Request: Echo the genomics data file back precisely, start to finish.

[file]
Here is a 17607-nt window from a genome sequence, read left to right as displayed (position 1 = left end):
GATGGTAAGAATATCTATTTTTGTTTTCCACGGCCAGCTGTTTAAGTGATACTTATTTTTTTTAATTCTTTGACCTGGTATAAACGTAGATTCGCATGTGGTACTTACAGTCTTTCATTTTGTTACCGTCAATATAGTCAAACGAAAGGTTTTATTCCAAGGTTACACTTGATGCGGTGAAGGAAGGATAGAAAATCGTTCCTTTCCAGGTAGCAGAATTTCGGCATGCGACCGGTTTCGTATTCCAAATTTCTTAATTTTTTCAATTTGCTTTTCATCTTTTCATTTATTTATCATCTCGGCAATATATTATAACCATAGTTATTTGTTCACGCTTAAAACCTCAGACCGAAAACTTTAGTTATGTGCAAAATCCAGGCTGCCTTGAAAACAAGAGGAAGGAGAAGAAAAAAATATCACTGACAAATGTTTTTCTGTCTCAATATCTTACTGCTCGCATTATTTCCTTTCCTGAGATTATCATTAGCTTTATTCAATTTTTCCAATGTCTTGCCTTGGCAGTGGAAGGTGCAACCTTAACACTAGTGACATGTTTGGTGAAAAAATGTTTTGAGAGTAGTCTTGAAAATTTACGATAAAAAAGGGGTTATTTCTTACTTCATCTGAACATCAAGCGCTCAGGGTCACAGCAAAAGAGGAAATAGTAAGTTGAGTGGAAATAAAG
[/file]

Here is a 17607-nt window from a genome sequence, read left to right as displayed (position 1 = left end):
GATGGTAAGAATATCTATTTTTGTTTTCCACGGCCAGCTGTTTAAGTGATACTTATTTTTTTTAATTCTTTGACCTGGTATAAACGTAGATTCGCATGTGGTACTTACAGTCTTTCATTTTGTTACCGTCAATATAGTCAAACGAAAGGTTTTATTCCAAGGTTACACTTGATGCGGTGAAGGAAGGATAGAAAATCGTTCCTTTCCAGGTAGCAGAATTTCGGCATGCGACCGGTTTCGTATTCCAAATTTCTTAATTTTTTCAATTTGCTTTTCATCTTTTCATTTATTTATCATCTCGGCAATATATTATAACCATAGTTATTTGTTCACGCTTAAAACCTCAGACCGAAAACTTTAGTTATGTGCAAAATCCAGGCTGCCTTGAAAACAAGAGGAAGGAGAAGAAAAAAATATCACTGACAAATGTTTTTCTGTCTCAATATCTTACTGCTCGCATTATTTCCTTTCCTGAGATTATCATTAGCTTTATTCAATTTTTCCAATGTCTTGCCTTGGCAGTGGAAGGTGCAACCTTAACACTAGTGACATGTTTGGTGAAAAAATGTTTTGAGAGTAGTCTTGAAAATTTACGATAAAAAAGGGGTTATTTCTTACTTCATCTGAACATCAAGCGCTCAGGGTCACAGCAAAAGAGGAAATAGTAAGTTGAGTGGAAATAAAG